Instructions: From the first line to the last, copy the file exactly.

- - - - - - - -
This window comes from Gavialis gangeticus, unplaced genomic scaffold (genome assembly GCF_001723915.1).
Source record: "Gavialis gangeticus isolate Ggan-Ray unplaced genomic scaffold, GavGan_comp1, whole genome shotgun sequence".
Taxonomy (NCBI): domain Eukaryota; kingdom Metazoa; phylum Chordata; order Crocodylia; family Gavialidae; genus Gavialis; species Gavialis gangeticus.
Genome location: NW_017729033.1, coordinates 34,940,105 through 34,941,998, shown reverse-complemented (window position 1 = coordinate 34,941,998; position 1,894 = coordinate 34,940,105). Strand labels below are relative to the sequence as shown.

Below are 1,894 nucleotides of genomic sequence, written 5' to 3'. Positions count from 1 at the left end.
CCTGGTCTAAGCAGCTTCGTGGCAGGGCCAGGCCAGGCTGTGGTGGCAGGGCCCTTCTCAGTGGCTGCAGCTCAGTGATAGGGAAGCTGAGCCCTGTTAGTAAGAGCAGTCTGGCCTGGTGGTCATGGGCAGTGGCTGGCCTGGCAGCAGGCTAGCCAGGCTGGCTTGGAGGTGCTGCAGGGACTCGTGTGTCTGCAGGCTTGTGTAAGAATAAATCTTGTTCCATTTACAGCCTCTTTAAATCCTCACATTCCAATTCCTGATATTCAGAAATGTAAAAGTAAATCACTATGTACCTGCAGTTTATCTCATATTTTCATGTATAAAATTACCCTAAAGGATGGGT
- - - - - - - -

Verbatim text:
This window comes from Gavialis gangeticus, unplaced genomic scaffold (genome assembly GCF_001723915.1).
Source record: "Gavialis gangeticus isolate Ggan-Ray unplaced genomic scaffold, GavGan_comp1, whole genome shotgun sequence".
Taxonomy (NCBI): domain Eukaryota; kingdom Metazoa; phylum Chordata; order Crocodylia; family Gavialidae; genus Gavialis; species Gavialis gangeticus.
Genome location: NW_017729033.1, coordinates 34,940,105 through 34,941,998, shown reverse-complemented (window position 1 = coordinate 34,941,998; position 1,894 = coordinate 34,940,105). Strand labels below are relative to the sequence as shown.

Below are 1,894 nucleotides of genomic sequence, written 5' to 3'. Positions count from 1 at the left end.
CCTGGTCTAAGCAGCTTCGTGGCAGGGCCAGGCCAGGCTGTGGTGGCAGGGCCCTTCTCAGTGGCTGCAGCTCAGTGATAGGGAAGCTGAGCCCTGTTAGTAAGAGCAGTCTGGCCTGGTGGTCATGGGCAGTGGCTGGCCTGGCAGCAGGCTAGCCAGGCTGGCTTGGAGGTGCTGCAGGGACTCGTGTGTCTGCAGGCTTGTGTAAGAATAAATCTTGTTCCATTTACAGCCTCTTTAAATCCTCACATTCCAATTCCTGATATTCAGAAATGTAAAAGTAAATCACTATGTACCTGCAGTTTATCTCATATTTTCATGTATAAAATTACCCTAAAGGATGGGT